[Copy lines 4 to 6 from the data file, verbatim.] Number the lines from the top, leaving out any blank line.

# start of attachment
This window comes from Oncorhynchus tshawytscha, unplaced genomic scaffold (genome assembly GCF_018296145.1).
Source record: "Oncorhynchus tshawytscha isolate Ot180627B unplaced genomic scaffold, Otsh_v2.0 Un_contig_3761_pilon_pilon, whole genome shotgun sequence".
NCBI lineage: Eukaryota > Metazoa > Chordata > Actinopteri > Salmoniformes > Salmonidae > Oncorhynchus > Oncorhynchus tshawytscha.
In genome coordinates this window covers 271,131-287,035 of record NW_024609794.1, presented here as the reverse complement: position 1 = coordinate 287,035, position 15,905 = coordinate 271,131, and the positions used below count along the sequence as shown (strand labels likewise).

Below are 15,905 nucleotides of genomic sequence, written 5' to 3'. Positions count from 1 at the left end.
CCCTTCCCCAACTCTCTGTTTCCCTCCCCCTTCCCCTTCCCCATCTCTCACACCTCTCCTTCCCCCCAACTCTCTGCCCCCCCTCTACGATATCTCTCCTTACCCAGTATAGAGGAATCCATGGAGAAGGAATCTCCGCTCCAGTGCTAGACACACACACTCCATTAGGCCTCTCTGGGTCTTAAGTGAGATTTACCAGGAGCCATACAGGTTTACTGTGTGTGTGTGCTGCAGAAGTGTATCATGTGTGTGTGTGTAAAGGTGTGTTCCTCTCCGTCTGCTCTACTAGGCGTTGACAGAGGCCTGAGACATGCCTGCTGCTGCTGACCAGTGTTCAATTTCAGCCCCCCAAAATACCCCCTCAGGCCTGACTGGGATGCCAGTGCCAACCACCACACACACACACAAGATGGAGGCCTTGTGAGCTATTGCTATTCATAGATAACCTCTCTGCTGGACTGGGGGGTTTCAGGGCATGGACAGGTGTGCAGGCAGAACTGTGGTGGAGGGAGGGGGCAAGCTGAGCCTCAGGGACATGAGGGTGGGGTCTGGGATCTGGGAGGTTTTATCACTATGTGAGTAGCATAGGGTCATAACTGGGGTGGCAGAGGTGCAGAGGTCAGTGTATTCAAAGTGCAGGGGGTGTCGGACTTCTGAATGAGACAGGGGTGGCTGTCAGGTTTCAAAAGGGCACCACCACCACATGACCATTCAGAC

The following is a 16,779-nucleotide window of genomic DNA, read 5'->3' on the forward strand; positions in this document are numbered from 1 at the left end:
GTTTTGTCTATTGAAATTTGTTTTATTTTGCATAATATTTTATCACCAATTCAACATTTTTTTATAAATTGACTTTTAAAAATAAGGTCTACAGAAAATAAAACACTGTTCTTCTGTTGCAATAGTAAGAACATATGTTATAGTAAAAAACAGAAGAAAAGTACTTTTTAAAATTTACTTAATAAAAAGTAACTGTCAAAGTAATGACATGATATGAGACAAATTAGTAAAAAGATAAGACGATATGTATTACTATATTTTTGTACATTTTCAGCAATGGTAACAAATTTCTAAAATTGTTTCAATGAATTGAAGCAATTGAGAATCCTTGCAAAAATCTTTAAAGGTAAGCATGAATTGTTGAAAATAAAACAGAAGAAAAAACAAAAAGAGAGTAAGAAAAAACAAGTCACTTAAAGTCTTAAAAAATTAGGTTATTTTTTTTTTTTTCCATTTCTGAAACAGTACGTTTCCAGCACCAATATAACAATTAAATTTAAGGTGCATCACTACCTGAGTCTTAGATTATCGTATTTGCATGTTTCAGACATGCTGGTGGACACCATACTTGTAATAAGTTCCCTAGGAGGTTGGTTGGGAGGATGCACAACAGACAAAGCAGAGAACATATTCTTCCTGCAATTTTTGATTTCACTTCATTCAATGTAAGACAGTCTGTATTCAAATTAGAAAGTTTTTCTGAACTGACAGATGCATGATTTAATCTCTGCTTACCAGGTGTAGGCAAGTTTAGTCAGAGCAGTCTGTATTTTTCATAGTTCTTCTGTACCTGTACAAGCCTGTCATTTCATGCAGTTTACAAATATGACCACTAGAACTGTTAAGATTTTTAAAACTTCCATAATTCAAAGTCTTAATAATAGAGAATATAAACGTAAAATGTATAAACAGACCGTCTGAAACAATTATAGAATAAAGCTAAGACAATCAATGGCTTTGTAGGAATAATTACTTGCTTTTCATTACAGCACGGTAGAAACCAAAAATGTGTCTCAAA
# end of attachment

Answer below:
In genome coordinates this window covers 271,131-287,035 of record NW_024609794.1, presented here as the reverse complement: position 1 = coordinate 287,035, position 15,905 = coordinate 271,131, and the positions used below count along the sequence as shown (strand labels likewise).

Below are 15,905 nucleotides of genomic sequence, written 5' to 3'. Positions count from 1 at the left end.
CCCTTCCCCAACTCTCTGTTTCCCTCCCCCTTCCCCTTCCCCATCTCTCACACCTCTCCTTCCCCCCAACTCTCTGCCCCCCCTCTACGATATCTCTCCTTACCCAGTATAGAGGAATCCATGGAGAAGGAATCTCCGCTCCAGTGCTAGACACACACACTCCATTAGGCCTCTCTGGGTCTTAAGTGAGATTTACCAGGAGCCATACAGGTTTACTGTGTGTGTGTGCTGCAGAAGTGTATCATGTGTGTGTGTGTAAAGGTGTGTTCCTCTCCGTCTGCTCTACTAGGCGTTGACAGAGGCCTGAGACATGCCTGCTGCTGCTGACCAGTGTTCAATTTCAGCCCCCCAAAATACCCCCTCAGGCCTGACTGGGATGCCAGTGCCAACCACCACACACACACACAAGATGGAGGCCTTGTGAGCTATTGCTATTCATAGATAACCTCTCTGCTGGACTGGGGGGTTTCAGGGCATGGACAGGTGTGCAGGCAGAACTGTGGTGGAGGGAGGGGGCAAGCTGAGCCTCAGGGACATGAGGGTGGGGTCTGGGATCTGGGAGGTTTTATCACTATGTGAGTAGCATAGGGTCATAACTGGGGTGGCAGAGGTGCAGAGGTCAGTGTATTCAAAGTGCAGGGGGTGTCGGACTTCTGAATGAGACAGGGGTGGCTGTCAGGTTTCAAAAGGGCACCACCACCACATGACCATTCAGAC